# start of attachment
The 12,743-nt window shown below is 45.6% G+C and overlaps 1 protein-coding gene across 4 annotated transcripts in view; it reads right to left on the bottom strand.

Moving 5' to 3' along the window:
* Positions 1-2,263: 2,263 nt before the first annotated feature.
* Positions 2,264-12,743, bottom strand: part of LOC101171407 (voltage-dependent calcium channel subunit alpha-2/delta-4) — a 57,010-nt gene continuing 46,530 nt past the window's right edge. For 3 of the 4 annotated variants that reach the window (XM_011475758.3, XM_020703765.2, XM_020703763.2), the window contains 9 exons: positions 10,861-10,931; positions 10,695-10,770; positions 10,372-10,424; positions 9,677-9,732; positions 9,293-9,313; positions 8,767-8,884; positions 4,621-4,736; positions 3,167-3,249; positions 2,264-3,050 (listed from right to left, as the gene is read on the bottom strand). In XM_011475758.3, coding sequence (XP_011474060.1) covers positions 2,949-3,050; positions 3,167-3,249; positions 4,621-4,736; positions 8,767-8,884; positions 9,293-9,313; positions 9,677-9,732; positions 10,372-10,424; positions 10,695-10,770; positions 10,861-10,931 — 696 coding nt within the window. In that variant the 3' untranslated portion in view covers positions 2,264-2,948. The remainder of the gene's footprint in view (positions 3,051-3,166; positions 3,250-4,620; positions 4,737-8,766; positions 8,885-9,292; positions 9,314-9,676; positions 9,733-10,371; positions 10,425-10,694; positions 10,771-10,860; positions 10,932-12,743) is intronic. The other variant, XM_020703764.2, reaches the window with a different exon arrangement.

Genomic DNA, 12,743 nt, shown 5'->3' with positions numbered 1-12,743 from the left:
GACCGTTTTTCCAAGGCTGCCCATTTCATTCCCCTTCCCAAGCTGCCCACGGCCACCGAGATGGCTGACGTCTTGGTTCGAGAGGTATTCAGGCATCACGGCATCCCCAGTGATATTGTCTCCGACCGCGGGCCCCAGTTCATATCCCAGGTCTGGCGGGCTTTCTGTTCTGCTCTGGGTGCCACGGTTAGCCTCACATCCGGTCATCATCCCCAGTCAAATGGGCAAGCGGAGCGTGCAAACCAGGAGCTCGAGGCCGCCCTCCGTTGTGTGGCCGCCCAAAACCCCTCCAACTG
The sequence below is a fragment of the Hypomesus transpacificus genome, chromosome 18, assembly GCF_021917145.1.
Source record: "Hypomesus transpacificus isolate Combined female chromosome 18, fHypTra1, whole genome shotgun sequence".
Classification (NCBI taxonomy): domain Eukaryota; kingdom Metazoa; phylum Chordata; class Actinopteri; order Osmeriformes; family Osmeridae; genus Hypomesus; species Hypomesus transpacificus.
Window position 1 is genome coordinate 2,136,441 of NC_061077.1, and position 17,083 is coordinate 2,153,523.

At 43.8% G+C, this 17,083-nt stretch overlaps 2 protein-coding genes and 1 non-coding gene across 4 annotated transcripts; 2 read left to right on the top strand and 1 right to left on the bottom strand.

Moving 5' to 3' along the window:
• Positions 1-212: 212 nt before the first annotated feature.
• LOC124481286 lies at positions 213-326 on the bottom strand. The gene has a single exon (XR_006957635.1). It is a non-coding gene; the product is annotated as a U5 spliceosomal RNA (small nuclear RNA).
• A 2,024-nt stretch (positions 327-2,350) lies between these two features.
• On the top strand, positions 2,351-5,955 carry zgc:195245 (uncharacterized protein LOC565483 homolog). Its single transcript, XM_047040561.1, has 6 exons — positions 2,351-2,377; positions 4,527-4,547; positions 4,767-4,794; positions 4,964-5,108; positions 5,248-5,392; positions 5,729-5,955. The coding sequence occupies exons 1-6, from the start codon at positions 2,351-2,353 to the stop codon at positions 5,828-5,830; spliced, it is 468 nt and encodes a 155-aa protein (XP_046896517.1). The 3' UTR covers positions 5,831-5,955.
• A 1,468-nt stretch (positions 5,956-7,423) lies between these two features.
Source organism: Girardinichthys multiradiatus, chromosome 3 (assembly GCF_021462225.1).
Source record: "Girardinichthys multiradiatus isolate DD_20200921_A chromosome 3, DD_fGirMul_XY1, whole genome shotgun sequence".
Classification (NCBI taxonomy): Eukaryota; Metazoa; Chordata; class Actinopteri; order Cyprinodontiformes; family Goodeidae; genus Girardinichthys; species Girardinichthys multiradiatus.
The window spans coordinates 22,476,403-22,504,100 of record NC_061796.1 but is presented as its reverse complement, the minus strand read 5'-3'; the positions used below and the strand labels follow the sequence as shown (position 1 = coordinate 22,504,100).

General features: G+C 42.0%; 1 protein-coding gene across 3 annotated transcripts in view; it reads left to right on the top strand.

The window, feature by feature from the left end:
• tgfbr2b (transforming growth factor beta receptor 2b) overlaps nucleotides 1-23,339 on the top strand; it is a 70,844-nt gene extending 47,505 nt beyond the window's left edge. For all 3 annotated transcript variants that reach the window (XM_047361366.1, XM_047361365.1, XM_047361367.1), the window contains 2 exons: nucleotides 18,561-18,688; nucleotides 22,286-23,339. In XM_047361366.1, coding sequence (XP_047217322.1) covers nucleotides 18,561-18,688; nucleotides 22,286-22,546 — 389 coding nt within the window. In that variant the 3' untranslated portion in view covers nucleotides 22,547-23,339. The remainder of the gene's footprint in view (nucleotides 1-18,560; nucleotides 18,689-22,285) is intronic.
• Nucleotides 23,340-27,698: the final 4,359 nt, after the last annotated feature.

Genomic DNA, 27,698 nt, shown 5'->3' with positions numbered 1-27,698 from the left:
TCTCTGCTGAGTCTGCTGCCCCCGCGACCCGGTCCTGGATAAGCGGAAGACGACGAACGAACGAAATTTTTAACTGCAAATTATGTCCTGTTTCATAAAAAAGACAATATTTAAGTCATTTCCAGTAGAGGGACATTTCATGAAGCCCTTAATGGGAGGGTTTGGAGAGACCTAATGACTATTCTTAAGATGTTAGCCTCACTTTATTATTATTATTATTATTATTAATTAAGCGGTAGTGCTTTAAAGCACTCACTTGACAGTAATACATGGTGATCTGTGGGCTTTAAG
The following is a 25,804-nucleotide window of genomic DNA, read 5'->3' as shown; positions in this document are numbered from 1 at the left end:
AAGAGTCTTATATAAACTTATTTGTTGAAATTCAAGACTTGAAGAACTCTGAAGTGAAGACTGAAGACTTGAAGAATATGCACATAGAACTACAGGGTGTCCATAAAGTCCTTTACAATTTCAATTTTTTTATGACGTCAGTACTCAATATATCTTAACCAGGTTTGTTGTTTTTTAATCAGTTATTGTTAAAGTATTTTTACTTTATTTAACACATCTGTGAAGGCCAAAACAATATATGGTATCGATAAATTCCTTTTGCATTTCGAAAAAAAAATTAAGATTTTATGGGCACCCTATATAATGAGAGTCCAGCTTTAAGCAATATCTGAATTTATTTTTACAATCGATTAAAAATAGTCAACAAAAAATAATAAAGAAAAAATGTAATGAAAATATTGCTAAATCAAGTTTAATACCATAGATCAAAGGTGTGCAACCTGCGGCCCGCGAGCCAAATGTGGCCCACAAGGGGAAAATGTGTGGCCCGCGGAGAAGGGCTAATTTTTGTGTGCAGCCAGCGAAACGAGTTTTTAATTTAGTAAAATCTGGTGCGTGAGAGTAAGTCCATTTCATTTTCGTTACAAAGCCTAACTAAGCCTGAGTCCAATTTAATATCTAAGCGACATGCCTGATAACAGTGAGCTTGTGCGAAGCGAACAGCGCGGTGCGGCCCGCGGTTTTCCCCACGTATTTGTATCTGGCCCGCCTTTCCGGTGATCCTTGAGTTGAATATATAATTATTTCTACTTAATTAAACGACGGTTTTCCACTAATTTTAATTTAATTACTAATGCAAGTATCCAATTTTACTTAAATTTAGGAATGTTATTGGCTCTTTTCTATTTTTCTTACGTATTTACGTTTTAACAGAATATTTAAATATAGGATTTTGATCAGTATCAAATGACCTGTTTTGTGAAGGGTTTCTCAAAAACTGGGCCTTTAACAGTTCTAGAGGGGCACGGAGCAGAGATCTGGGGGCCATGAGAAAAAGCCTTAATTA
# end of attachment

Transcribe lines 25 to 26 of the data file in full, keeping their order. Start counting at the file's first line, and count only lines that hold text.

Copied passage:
• Nucleotides 23,340-27,698: the final 4,359 nt, after the last annotated feature.

Genomic DNA, 27,698 nt, shown 5'->3' with positions numbered 1-27,698 from the left: